GU 11-17, Aldershot, Fleet, Camberley, Sandhurst and Yateley,

home of the secretarial school where his wife went to –

David Bowie, one of his eyes a different colour, altered.


He’s an indoor all night worker,

bleaching his hair on occasion,

his car with red go-faster stripes down the sides,

laughing at the police with their speed cameras,

sweating, toiling hard sometimes,

grateful for his pension and health insurance, no ulcers –

the last horse he backed

was called Nil Desperandum at Aintree,

which was about right, losing.


An individual, secure of his sexuality –

he’s happy sorting letters and flats,

multi-tasking, an octopus, his tentacles everywhere,

doing what’s required of him with the least amount of fuss,



He demands complete respect from his managers

and fellow indoor all night workers,

winning awards and medals for his efforts,

the best in the South Central Area – David Bowie.


‘Louie, Louie, oh baby…’









Even though the Post Office are millions in profit,

delivering a 100% service to all its customers, the general public,

whether they’re holidaying in Weymouth or Bournemouth,

ice creams, donkeys,

or stuck on the Isle of Bute, somewhere off the Outer Hebrides,

self-reliant, scratching a living, crofting.


He’s got loud guitars, wah-wah pedals,

waves of fuzz, green, purple fuzz,

rusty saxophones and drums banging in his ears, ceaseless –

he’s got a wife who he’s been married to for forty years,

never transgressing, his sexual conduct –

he’s a first aider, an ex-army medic,

bandaging split fingers, headaches, cuts and abrasions –

all his grandchildren are proud of him,

the great heights he’s aspired to, Japan, Mount Fuji,

reading Yukio Mishima.


I think he’s brilliant…


He knows the Post Office are straight out of Dickens, strictly English,

somewhere rooted in the nineteenth century, their methods,

working practices, nondescript, opportunist,

boarding school managers, grey, boring,

redundant working practices, employment conditions,

appealing to bullies, liars and cheats –

he knows he’s being offered a full and final pay rise

of 2.5%,

well below the Gordon Brown inflation threshold,

a whole catalogue of disasters about to be inflicted,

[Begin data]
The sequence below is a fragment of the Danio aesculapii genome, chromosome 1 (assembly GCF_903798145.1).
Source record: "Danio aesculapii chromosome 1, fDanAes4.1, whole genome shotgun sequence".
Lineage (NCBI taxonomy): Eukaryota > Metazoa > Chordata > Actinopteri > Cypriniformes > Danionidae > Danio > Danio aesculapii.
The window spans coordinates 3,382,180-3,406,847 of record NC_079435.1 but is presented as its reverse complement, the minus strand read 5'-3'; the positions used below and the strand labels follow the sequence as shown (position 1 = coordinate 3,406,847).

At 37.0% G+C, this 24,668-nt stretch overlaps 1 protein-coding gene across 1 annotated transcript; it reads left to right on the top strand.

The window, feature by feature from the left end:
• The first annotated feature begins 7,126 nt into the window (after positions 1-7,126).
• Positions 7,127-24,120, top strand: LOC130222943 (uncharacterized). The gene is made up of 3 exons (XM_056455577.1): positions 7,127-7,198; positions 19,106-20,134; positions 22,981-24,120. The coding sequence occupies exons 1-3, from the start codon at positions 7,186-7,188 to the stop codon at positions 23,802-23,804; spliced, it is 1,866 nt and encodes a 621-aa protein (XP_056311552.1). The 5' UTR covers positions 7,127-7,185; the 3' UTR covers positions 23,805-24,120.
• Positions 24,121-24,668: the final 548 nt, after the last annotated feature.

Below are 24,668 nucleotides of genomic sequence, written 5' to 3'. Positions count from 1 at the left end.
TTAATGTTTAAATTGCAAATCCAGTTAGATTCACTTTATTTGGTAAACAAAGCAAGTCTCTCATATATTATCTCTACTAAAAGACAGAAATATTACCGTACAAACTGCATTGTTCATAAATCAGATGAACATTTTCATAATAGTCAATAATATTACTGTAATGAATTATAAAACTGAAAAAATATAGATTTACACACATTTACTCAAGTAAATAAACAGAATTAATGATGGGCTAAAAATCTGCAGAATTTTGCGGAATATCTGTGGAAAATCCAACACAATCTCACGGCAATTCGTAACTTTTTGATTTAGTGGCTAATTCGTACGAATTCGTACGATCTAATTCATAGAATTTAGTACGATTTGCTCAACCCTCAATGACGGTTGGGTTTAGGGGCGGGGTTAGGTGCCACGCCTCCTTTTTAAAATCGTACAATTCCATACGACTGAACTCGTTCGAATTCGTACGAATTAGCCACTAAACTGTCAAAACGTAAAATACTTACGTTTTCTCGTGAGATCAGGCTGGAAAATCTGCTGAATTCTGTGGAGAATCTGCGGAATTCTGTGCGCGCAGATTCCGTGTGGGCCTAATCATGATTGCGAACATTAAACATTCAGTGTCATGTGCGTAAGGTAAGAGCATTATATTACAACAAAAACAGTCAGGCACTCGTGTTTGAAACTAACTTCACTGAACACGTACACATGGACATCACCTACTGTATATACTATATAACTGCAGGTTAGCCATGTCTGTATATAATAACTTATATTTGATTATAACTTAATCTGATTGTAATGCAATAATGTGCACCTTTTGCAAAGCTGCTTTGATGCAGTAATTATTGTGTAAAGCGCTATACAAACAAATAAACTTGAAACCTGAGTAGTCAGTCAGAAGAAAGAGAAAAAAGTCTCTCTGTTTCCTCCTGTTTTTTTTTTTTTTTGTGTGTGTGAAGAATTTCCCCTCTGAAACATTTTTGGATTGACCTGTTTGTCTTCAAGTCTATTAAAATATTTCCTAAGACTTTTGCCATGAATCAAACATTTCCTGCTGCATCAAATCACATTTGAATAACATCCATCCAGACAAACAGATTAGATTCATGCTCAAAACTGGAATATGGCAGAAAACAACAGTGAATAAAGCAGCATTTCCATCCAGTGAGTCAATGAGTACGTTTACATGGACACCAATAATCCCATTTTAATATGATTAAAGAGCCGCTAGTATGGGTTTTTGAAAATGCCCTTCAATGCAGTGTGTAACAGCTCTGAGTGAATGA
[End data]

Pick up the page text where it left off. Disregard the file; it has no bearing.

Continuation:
changes to the business, supposed flexibility –
all he wants is an increase in proper pay, no lump sums –

Mick Jagger at the Post Office, rubber lips.


He’s over fifty-five, undeclaring of his real age –

he’s taking quick drags on his fag in the bus shelter outside,

his trousers turned up to his knees, very trendy,

blue bib and braces, steel toe-caps,

smelling of cheap wine, vinegar and nicotine,

one of his pockets torn, needing stitching,

fading tattoos on his arms, inky blurs,

grabbing his trusty scissors before they hit the floor.


He’s got a disintegrating liver which hurts,

his skin tone ugly, sanguine and grey –

he’s religious, doing the Irish Lottery every Saturday,

down at Ladbrokes, ticking the numbers in the relevant boxes,

counting down the days to his eventual retirement,

the prize winning cabbages flourishing on his allotment –

his wife for forty years, Sheila Hancock, a ham actress,

knowing all about the human, slum condition,

having read

Samuel Becket, Waiting For Godot.


Plus –

he’s been reading Gogol during his meal reliefs,

munching on cheese and cucumber sandwiches, Hula Hoops,

Dostoyevsky, and other Russian literary greats


he’s paying his Income Tax, National Insurance,

Pension Plan C Standard,

paying for his laptop,

his Basic/Gross Pay reduced by £9.14,

not that he knows how to use it –

Mick Jagger at the Post Office, rubber lips.


Rockers, mods…


His idea of fun is killing everyone –

he’s parking too far away to walk to his car,

all the other drivers, his fellow indoor night workers,

pouring hate, scorn on him –

Bonita, the canteen lady, her son beaten up by Gurkhas.



Simon Robson

By Heavenly Flower Publishing

Bindweed Magazine publishes two anthologies each year: Midsummer Madness and Winter Wonderland. Bindweed is run as a not for profit, labour of love endeavour by an author/poet couple: Leilanie Stewart and Joseph Robert. Bindweed can be found at